Some events in popular culture attract a lot of attention and commentary not because they are full, rich and complex, but because they are absolutely the contrary: patchy, full of holes, chimerical, never making much sense for more than a few minutes at a time.
Since 1989, the Batman films have achieved the height of pop patchiness. No new entry in the series really follows on from the last. After Michael Keaton and Val Kilmer, we are on to our third star to incarnate Batman, the fairly bland George Clooney. There have been two directors so far (Tim Burton and Joel Schumacher) but a substantially different style for each film – with the art direction concept, and the balance of action to comedy, changing radically every time. And with each outing we get a new set of villains, and a new girlfriend for Batman in his daytime identity (here this thankless role goes to Elle Macpherson).
There are a number of new elements in Batman & Robin to prod our collective attention, once we have recovered from the usual daze induced by the monumental sets, the blurry fight scenes, and the dizzy array of bad guys and gals with their extravagant, sometimes barely comprehensible schemes of world domination. The best of these additions are the women: the sneaky, feisty Batgirl (Alicia Silverstone) makes a late-breaking appearance among the goodies; and among the baddies, Uma Thurman is a histrionic delight as Poison Ivy, a monstrous Mother Nature born in a mulch of toxic chemicals.
Gone, in this latest outing, is the pretension to Big Themes such as Batman's troubled neuroses, or the ambitious aesthetic of "modern medievalism'" elaborated in Burton's Batman Returns (1992), for me still the best film of the series. Gone, too, is any debt to the style or content of today's graphic novels such as Frank Miller's The Dark Knight Returns, which largely provided the inspiration for Burton's initial foray into this field.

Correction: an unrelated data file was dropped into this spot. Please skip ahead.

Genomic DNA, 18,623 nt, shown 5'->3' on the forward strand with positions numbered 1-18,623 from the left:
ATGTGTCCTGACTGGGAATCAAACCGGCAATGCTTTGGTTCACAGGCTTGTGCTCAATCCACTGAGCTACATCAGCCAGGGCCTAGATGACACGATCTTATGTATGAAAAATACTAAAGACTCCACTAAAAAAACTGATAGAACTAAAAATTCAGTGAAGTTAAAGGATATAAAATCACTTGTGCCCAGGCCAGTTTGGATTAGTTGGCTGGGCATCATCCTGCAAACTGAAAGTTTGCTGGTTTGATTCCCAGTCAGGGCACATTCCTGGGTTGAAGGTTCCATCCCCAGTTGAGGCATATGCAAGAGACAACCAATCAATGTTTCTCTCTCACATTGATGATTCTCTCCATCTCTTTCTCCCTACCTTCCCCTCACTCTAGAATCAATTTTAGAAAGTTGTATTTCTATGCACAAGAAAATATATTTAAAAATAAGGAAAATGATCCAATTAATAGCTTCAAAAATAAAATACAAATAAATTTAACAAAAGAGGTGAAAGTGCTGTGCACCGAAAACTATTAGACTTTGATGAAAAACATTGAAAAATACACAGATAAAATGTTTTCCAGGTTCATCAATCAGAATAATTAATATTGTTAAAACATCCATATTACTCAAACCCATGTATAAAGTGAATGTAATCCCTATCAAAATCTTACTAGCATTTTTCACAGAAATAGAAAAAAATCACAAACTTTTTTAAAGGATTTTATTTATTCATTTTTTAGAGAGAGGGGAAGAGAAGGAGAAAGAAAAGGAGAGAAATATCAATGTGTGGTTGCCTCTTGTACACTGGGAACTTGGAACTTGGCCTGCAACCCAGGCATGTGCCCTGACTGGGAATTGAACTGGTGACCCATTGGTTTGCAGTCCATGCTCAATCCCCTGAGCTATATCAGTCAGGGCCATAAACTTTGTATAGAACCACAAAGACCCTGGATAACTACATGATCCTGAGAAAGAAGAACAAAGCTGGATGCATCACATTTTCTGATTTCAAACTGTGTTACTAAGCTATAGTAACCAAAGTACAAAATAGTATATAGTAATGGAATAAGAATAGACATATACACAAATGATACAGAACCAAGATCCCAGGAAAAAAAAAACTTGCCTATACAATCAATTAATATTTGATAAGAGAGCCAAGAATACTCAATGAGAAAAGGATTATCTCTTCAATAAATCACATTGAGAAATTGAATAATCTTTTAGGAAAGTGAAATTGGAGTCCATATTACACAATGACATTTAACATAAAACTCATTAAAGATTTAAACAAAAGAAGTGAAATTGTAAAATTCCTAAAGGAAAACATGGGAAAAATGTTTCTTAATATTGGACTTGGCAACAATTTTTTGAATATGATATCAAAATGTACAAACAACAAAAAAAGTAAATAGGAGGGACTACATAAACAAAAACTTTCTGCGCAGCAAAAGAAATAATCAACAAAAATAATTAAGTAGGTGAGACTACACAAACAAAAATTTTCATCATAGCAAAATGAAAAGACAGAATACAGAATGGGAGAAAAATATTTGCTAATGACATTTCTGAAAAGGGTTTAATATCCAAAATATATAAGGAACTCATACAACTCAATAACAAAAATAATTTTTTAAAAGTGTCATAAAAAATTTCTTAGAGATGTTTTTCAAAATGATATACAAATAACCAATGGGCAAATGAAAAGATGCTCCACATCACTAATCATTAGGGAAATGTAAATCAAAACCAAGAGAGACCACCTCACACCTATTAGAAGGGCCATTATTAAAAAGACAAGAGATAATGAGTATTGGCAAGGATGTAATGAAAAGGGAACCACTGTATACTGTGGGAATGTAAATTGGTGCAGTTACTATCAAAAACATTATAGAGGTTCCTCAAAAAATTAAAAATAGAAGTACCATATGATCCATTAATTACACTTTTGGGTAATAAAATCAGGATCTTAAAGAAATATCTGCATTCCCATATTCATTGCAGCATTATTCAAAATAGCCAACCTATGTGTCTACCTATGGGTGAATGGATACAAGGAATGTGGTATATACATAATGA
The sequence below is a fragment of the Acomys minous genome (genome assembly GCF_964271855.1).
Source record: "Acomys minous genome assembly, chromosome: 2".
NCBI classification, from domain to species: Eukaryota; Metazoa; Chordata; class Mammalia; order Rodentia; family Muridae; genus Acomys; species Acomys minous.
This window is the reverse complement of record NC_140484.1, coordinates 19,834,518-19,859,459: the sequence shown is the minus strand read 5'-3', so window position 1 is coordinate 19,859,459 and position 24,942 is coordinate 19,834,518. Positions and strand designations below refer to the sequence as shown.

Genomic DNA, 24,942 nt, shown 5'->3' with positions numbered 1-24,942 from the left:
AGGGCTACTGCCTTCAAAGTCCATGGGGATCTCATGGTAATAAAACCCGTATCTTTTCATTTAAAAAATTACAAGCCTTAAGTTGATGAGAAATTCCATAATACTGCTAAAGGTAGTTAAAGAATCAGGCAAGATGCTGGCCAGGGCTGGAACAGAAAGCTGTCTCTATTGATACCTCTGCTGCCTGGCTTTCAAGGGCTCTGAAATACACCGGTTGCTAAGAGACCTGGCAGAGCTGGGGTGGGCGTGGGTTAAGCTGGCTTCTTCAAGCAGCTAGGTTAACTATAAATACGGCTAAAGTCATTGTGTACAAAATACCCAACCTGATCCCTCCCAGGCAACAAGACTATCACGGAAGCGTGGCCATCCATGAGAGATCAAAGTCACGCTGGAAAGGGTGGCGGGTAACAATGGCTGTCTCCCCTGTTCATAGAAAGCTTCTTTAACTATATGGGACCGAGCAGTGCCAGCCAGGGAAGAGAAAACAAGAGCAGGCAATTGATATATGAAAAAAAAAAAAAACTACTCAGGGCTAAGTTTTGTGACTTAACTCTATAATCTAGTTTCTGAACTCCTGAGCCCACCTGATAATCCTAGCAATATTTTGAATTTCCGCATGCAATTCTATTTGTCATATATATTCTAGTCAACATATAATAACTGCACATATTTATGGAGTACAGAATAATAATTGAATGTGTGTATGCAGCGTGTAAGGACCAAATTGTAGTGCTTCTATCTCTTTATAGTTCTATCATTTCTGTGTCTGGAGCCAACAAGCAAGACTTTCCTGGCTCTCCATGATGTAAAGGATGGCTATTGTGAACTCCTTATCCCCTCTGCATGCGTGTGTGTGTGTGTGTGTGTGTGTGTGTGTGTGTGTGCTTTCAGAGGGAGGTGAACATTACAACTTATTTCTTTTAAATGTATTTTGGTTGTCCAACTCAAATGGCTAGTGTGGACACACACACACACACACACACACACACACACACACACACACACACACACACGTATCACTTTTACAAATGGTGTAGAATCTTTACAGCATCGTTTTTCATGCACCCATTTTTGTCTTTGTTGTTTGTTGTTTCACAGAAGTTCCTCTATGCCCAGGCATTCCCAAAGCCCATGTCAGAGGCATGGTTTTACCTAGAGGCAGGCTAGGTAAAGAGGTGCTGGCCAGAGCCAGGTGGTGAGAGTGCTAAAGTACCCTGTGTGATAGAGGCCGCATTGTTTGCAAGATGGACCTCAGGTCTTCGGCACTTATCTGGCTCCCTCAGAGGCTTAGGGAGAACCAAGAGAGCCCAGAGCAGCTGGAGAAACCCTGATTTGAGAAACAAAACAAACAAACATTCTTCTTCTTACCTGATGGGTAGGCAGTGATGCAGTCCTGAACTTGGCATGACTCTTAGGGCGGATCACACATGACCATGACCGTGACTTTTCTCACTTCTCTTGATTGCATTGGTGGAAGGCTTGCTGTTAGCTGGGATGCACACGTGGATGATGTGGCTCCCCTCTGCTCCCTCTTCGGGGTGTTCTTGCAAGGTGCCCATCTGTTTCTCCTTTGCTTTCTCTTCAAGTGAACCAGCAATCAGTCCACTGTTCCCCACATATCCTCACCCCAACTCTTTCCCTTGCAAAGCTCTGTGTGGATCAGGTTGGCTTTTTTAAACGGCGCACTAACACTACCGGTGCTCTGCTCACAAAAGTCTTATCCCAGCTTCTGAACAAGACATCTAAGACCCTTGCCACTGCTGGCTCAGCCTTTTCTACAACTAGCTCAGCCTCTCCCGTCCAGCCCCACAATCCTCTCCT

No, Batman & Robin is the most purely, simply cartoonish film in the series to date. A tiny bit of spice is added by words like "family" and "trust" being bandied about by the characters, and by Robin's act of teenage rebellion once he has come under the spell of Ivy. But everything is functional, mechanical and down-the-line here, with little fun, pizzazz or perversity – an impersonality embodied in Arnold Schwarzenegger's performance as Mr Freeze, restricted to the utterance of 100 lame one-liner puns about ice, coldness and freezing.
As superheroes go, Batman & Co. are oddly ineffectual, earthbound figures – a problem that no film in this blockbuster series has yet managed to overcome. They lack super powers, are not much chop in hand-to-hand combat, and their handiest, most powerful technological gadget is the thingy that regularly hooks onto a nearby surface to stop them plunging to certain doom. The Batman television series of the '60s made a running joke of the fact that these heroes spent most of their time getting knocked out, tied up and left to die – but always coming up with a cornily brilliant escape plan at the next-to-last second.
On the big screen, however, we expect more assertive, action-packed heroism. Lacking a good, bold narrative idea that might provide such a kick, Schumacher again beefs up everything and everyone around our middling do-gooders – sets, explosions, chases, noises, expendable side-bar characters. But such a band-aid approach leaves the series to limp along with its central problem unresolved: finding a central core of interest and intrigue that might cohere the wild flurry of diverse elements that are churned up in each new instalment.
MORE Batman: Batman Begins
© Adrian Martin June 1997